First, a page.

King of Scene EP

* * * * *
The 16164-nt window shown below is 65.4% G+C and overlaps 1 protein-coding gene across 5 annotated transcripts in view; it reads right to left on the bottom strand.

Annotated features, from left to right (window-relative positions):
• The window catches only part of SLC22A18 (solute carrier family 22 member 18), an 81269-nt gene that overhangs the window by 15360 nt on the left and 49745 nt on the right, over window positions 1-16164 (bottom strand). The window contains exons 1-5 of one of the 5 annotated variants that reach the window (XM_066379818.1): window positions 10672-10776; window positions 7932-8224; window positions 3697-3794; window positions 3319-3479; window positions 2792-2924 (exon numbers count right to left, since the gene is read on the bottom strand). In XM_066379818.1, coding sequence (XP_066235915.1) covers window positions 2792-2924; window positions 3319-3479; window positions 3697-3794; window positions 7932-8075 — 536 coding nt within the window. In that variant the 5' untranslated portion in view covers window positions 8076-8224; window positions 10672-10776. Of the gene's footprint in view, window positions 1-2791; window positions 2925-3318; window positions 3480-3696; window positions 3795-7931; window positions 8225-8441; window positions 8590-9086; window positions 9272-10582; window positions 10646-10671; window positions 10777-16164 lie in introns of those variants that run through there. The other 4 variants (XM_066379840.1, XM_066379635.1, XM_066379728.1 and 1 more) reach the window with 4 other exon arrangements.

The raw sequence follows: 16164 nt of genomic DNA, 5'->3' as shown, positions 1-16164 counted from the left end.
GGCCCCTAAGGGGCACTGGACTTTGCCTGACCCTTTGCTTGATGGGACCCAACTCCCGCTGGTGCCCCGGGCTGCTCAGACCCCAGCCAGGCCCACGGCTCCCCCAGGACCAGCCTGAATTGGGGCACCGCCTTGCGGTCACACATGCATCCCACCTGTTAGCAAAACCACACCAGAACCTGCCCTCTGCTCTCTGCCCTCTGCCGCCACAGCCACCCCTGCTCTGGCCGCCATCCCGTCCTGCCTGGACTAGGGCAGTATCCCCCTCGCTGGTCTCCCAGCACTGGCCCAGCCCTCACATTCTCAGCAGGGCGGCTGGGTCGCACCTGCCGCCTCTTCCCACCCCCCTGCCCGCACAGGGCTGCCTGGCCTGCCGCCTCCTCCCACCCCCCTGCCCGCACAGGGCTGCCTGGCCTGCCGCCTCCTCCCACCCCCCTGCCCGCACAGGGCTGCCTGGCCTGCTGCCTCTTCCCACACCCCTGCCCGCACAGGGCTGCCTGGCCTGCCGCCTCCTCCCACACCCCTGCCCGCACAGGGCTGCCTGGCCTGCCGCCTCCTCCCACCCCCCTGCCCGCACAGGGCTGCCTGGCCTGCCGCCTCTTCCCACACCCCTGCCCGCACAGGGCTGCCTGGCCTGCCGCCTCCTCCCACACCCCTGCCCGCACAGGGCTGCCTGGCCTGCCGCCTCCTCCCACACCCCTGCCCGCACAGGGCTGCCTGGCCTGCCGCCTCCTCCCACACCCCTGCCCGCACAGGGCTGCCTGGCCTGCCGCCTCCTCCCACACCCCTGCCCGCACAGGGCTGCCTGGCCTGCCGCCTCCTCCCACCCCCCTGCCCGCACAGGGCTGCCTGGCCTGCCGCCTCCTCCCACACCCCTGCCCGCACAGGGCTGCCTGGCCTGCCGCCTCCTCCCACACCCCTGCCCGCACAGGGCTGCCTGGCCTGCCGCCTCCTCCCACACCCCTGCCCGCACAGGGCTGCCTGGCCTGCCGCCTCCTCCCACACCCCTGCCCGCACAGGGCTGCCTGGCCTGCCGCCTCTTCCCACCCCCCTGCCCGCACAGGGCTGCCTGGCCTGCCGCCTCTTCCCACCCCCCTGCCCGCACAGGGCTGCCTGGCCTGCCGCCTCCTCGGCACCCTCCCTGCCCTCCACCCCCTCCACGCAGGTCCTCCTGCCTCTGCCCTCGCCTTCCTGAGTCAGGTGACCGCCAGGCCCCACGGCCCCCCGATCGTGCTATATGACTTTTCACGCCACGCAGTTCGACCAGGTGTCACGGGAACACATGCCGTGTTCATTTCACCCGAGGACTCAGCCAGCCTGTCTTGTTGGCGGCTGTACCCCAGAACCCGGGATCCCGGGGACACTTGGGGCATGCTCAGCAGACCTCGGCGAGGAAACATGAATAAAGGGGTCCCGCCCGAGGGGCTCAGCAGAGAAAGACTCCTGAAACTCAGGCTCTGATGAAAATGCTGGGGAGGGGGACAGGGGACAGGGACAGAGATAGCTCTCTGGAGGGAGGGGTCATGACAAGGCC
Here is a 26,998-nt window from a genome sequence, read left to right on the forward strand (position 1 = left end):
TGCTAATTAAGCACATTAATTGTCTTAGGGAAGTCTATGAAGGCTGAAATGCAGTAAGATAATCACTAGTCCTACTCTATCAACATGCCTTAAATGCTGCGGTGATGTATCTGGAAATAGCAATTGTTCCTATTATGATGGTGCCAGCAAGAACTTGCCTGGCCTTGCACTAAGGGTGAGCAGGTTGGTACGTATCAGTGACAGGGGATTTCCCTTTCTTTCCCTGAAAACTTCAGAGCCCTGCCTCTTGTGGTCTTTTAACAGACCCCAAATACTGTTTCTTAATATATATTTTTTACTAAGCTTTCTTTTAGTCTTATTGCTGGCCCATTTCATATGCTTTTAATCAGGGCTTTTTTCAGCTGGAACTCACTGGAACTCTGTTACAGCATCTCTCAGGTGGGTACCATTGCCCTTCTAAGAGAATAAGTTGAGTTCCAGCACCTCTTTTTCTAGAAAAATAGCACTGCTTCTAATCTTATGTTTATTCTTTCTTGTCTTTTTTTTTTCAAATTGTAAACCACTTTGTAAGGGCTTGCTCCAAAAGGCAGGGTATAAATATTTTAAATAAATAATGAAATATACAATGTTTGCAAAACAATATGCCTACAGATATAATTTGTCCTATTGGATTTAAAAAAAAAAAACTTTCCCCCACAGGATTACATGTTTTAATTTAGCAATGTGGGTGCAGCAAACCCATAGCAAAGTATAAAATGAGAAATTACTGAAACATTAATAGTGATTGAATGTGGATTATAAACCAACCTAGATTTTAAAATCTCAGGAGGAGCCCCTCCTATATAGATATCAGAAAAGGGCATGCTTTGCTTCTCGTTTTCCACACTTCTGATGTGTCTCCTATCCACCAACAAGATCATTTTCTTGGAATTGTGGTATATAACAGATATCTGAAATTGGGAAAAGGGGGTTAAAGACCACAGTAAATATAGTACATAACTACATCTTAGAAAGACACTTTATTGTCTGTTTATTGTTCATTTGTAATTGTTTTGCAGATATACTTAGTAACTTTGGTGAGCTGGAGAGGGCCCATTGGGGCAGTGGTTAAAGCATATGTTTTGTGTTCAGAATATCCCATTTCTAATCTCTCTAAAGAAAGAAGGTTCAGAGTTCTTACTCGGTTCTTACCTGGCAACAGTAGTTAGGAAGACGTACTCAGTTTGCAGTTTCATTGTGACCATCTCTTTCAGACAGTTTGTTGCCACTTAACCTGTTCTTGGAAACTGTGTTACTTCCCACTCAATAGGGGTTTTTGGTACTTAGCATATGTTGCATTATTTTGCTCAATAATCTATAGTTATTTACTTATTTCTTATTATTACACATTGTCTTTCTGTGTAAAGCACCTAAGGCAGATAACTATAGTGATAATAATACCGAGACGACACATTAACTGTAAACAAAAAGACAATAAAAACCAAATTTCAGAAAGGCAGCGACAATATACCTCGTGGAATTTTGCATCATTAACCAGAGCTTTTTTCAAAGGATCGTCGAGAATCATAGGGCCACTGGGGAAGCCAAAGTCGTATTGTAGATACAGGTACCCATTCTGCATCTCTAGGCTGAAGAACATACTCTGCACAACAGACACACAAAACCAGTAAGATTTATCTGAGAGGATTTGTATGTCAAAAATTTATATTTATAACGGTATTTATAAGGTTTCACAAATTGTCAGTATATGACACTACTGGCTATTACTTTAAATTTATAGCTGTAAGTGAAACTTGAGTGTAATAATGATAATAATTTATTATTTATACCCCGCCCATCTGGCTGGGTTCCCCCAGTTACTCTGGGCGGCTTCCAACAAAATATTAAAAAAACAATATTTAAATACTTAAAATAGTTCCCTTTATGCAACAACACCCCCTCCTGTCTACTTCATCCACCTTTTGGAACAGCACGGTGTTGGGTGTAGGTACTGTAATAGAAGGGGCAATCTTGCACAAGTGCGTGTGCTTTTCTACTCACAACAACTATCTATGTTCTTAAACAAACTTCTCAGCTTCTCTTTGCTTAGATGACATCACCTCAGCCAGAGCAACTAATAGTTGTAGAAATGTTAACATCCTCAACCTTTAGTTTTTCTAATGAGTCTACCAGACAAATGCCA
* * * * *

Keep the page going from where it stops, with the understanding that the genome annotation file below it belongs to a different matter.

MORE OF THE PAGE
Pink Flag is Betsy Shane, Jessica Caesar and Princess Ojiaku. The record was produced and recorded by Dustin Creider at Regular John Recording except track one (King of Scene) which was produced and recorded by Jay Murphy at Hotel Pontchartraine. The songs were mastered by Nick Peterson at Track and Field. Original artwork by Steve Oliva. Pink Flag formed in 2007 as a feisty, all-girl pop-punk trio from Durham, N.C. What they first lacked in Polish, they made up for in unrepentant fun, a kind of reckless irreverence that allowed them to make catchy, adrenaline-fueled tunes that seared through romances gone wrong without a thought to the feelings that might be hurt. The songs reveled in doing collateral damage to lost loves, almost as much as they did catching crowds in their raucous catharses. In short, Pink Flag's calling card became roughly hewn pop-punk of the first and most forceful order. But of course, maturation is an inescapable, if scary, reality for every rock band, and the intervening four years have provided plenty for Pink Flag. After their debut, a split CD with the Homewreckers, they needed time to plot out their next move. Convinced that there was (and certainly is) more to their music than simple riff-driven outbursts, the band began to record again in late 2009, keeping at it until early 2011. The results, to be spread across the new King of the Scene EP and a forthcoming full-length, showcase a band that has refined it's rock without sacrificing the punchy attitude that defined them. The trio live together now in a house in Durham, and the closeness shows through here. The cuts are tight, ricocheting with jabs of tenacious drumming and volleys of slick, slicing riffs. "As a band, we have matured a lot," guitarist Betsy Shane says. "There is less snottiness and more thought that goes into everything we do. Our musicianship has improved immensely. We can understand each other better. We are a family now." Unlike the band's previous release, the new EP features songwriting contributions from all three players. These five songs blend energetic melodies and words with pop-rock that flirts with post-punk. Riffs and bass lines explode off of one another with force. Still, these songs never lose sight of catchy hooks and tuneful sensibilities, riding smooth, melancholy-rich lines to an end that's both poignant and catchy. It's a bridge between the lighter days of their past and the more serious approach of the upcoming LP, a record that expands into spacious arrangements and approaches post-hardcore aggression. But more important, this EP is proof that Pink Flag have only grown fiercer as they've grown up, maturing into a hard-hitting rock outfit not to be taken lightly.